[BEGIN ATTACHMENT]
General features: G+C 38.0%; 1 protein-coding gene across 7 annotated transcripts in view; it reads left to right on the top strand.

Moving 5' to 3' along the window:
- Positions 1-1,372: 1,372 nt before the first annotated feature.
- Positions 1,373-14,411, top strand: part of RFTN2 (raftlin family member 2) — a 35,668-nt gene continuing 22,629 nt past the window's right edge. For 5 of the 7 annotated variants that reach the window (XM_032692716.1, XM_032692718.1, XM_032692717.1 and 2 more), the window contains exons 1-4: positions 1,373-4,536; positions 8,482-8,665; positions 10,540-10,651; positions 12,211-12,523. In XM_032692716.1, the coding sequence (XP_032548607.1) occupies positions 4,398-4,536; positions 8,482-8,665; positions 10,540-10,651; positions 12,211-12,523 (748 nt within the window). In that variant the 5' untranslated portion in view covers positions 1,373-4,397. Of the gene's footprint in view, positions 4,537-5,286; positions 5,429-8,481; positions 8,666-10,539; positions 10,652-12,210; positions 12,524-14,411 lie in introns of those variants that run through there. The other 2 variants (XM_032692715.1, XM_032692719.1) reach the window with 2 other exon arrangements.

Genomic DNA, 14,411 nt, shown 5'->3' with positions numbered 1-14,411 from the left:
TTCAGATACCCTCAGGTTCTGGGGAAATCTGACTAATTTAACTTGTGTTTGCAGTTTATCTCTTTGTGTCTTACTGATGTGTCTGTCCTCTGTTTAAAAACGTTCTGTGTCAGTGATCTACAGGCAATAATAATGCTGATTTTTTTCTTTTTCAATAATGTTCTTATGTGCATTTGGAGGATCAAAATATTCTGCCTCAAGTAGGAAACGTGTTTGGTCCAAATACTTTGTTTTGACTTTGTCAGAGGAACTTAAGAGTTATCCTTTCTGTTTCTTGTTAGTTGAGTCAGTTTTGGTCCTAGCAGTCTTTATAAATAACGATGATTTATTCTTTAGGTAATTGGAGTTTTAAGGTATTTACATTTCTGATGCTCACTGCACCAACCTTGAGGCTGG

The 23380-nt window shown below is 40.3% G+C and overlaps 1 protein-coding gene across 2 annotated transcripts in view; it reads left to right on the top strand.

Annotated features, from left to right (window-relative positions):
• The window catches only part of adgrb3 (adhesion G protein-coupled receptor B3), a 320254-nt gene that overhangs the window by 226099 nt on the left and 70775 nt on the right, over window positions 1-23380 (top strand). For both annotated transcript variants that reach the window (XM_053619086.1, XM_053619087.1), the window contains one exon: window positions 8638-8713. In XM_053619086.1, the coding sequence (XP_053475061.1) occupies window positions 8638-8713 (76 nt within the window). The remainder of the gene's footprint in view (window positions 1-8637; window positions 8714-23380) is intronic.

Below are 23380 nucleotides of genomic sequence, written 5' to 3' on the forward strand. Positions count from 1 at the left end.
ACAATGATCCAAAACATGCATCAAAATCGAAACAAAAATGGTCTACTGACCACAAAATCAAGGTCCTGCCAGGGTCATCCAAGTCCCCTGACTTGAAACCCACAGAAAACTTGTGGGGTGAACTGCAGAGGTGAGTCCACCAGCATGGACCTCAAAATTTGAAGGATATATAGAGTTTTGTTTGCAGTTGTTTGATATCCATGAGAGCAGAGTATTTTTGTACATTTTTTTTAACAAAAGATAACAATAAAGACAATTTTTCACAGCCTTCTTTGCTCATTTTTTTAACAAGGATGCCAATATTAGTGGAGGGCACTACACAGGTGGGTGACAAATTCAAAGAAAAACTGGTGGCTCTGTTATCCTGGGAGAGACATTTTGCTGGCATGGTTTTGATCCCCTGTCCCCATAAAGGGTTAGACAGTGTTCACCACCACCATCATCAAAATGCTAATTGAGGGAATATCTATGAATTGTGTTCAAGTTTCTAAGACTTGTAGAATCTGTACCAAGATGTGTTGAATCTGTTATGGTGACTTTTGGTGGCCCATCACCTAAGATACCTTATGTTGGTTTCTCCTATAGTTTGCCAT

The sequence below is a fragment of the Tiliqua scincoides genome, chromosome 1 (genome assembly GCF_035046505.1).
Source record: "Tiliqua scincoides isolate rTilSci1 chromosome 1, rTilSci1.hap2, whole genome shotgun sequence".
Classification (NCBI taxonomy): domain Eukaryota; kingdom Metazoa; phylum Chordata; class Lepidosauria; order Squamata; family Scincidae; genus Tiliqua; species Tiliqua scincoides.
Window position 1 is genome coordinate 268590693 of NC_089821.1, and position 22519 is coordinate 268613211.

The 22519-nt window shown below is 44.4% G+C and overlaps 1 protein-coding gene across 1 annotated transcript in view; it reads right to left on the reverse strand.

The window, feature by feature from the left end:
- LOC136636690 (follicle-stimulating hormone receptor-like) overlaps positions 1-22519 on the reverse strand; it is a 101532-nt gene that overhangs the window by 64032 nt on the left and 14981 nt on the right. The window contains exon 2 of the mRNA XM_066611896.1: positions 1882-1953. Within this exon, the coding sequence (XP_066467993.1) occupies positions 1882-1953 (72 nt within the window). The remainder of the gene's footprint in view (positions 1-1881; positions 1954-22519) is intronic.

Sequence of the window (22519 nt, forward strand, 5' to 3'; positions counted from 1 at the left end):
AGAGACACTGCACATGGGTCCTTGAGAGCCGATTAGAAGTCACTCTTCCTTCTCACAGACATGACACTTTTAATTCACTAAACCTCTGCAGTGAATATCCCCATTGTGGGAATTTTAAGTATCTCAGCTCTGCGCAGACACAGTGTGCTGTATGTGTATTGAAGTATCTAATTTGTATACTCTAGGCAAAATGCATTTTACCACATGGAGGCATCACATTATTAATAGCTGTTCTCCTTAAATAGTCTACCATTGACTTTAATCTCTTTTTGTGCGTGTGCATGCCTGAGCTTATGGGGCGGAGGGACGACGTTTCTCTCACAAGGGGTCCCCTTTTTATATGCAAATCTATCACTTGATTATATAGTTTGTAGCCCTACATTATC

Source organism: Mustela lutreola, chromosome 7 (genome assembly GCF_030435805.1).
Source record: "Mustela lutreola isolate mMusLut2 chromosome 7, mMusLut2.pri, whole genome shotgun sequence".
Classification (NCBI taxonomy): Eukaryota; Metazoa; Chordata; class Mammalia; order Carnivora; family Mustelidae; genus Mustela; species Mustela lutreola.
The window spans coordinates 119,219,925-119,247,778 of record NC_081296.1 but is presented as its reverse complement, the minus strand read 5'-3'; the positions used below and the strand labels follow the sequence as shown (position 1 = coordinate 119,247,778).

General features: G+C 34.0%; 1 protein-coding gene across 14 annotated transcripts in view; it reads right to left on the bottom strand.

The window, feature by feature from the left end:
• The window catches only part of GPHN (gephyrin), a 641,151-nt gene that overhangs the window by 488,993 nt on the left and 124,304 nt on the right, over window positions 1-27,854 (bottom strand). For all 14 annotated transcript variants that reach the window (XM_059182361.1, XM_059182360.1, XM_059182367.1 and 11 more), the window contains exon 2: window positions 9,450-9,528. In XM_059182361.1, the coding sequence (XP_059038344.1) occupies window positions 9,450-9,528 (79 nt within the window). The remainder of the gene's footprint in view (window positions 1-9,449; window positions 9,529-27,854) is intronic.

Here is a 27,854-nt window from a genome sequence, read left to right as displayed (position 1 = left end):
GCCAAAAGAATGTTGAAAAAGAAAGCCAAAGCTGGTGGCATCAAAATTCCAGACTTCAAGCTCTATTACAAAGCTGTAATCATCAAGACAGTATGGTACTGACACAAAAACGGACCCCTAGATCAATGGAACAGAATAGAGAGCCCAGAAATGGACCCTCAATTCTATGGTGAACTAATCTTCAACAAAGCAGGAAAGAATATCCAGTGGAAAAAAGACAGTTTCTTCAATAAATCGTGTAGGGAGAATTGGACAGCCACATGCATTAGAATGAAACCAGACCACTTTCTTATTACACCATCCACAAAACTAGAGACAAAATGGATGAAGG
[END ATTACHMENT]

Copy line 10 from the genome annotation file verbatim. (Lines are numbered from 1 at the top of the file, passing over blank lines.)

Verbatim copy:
Below are 23380 nucleotides of genomic sequence, written 5' to 3' on the forward strand. Positions count from 1 at the left end.